Some remarkable stuff has been exhumed--like the time in 1984 (recently dug up in Slate) when Murdoch was trying to take over Warner Communications (now part of Time Warner, as is TIME) and ordered three New York Post reporters to investigate Warner boss Steve Ross--not for the newspaper but to help Murdoch's lawyer depose Ross. ("I don't recall it," Murdoch says, "But if we did it, we were wrong.") Or the time in 1994 when his Asian satellite system, StarTV, dropped the BBC--a constant irritant to Beijing--from its station roster. (Murdoch insists it was done for business reasons, not to curry favor with the regime.) Or the time in 1998 when he ordered his book-publishing unit, HarperCollins, to spike a memoir by Chris Patten, the last British Governor of Hong Kong and an unpopular figure with the Chinese government. "I was probably in the wrong there too," says Murdoch. "It's been a long career, and I've made some mistakes along the way. We're not all virgins."
With so many overlapping political, business and journalistic enterprises, he suggests, some conflicts are inevitable. "All these things come out of the woodwork! There are so many things going on. Half of this stuff I don't hear about until I read it in the paper." But Murdoch waves away the past and cuts to the heart of the matter: the Journal. "Why would I spend $5 billion for something in order to wreck it?" he asks.
Some of those who know him well suggest that the mainstream media caricatures him. "Murdoch has been overdemonized in much of this news coverage--some of it is every bit as lacking in objectivity as his papers are accused of being," says British media critic Roy Greenslade, a professor of journalism at London's City University who writes for the left-leaning Guardian in Britain. "Those who say he'll wreck the Journal are in for a surprise. What they miss is that he really does distinguish between his tabloids and his serious papers," says Greenslade, who has worked at both the Murdoch tabloid Sun and the Murdoch broadsheet Sunday Times. "At his tabloids, Rupert's word is treated as the word of God. At his serious papers, there's much more of a discussion."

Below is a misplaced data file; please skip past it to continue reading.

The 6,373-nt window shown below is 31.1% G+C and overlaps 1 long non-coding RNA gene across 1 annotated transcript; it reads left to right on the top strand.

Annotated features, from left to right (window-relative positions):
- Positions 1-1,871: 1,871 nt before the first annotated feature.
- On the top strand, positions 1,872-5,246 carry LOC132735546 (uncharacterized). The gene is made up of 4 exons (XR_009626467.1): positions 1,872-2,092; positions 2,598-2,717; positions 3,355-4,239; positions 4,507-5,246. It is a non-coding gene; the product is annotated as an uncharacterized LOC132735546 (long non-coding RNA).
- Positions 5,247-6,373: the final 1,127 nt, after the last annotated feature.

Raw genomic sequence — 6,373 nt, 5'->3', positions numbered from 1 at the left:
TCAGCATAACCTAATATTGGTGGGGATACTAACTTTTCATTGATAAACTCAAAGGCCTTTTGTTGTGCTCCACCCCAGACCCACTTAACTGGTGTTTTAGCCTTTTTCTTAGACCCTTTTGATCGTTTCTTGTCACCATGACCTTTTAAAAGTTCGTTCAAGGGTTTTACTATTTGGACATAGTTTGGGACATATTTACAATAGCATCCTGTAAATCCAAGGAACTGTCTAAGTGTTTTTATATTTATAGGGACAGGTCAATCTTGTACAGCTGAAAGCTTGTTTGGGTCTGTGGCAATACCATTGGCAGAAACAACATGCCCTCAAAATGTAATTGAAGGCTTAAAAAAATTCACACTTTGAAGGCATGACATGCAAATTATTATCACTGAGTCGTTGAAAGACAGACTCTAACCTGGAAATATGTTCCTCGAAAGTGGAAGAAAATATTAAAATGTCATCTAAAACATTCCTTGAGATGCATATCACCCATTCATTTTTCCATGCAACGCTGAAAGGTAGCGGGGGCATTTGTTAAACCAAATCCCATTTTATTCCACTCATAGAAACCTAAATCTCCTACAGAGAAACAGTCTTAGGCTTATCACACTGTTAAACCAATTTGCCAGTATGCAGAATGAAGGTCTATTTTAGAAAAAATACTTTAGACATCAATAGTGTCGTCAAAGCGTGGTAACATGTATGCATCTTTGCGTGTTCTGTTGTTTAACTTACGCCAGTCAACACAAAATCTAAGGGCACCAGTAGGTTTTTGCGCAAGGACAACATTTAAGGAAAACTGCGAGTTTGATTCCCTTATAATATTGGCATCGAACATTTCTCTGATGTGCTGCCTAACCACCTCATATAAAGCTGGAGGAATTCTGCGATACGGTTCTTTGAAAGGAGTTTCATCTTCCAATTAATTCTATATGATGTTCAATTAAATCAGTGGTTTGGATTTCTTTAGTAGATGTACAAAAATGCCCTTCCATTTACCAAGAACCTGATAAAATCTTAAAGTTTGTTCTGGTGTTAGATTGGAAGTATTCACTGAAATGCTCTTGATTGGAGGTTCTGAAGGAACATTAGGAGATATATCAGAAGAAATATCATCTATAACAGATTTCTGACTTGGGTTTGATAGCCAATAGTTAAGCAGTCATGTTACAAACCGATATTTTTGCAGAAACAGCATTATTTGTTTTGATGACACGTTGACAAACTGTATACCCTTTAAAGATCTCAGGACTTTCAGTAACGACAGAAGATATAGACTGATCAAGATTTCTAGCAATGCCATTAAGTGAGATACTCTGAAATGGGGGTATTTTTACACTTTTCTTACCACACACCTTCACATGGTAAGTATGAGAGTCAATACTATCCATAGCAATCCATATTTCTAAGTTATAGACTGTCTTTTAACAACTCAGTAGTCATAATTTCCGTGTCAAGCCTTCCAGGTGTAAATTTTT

His best editors know how to keep him interested but at arm's length. "He knows where the limits are," says the editor of the Times of London, Robert Thomson. "And if he's not interested, then where is the money going to come from? Where else is the money going to come from if Dow Jones wants to grow globally?"
Murdoch cheerfully admits to meddling with his tabloids. "They're different animals," he says. "You've got to make people want to read 'em. They've got to have some fun and a bit of edge. Agendas up to a point, and certainly crusades. But I don't call all those shots. I haven't got the time." He doesn't need to dictate or micromanage because he chooses editors who broadly agree with him. That's not unusual in the newspaper business. Some papers are allowed to diverge--the Sunday Times skews conservative, the Times of London more moderate.
So let's stipulate that the only thing to prevent Murdoch from wrecking the Journal will be Murdoch himself. (No editorial-oversight committee can stop him.) And let's admit the possibility that he may not be the same scorpion at 76 that he was at 51. He has always said that craving respectability is the beginning of the end for a journalist. "Journalists should think of themselves as outside the Establishment, and owners can't be too worried about what they're told at their country clubs," says the man who influences Prime Ministers and Presidents and still poses as a scrappy outsider. Yet his associates say he's finally considering his legacy and wants to run the Journal impeccably to upgrade his reputation. "He's thinking about his obit," says someone who knows him well.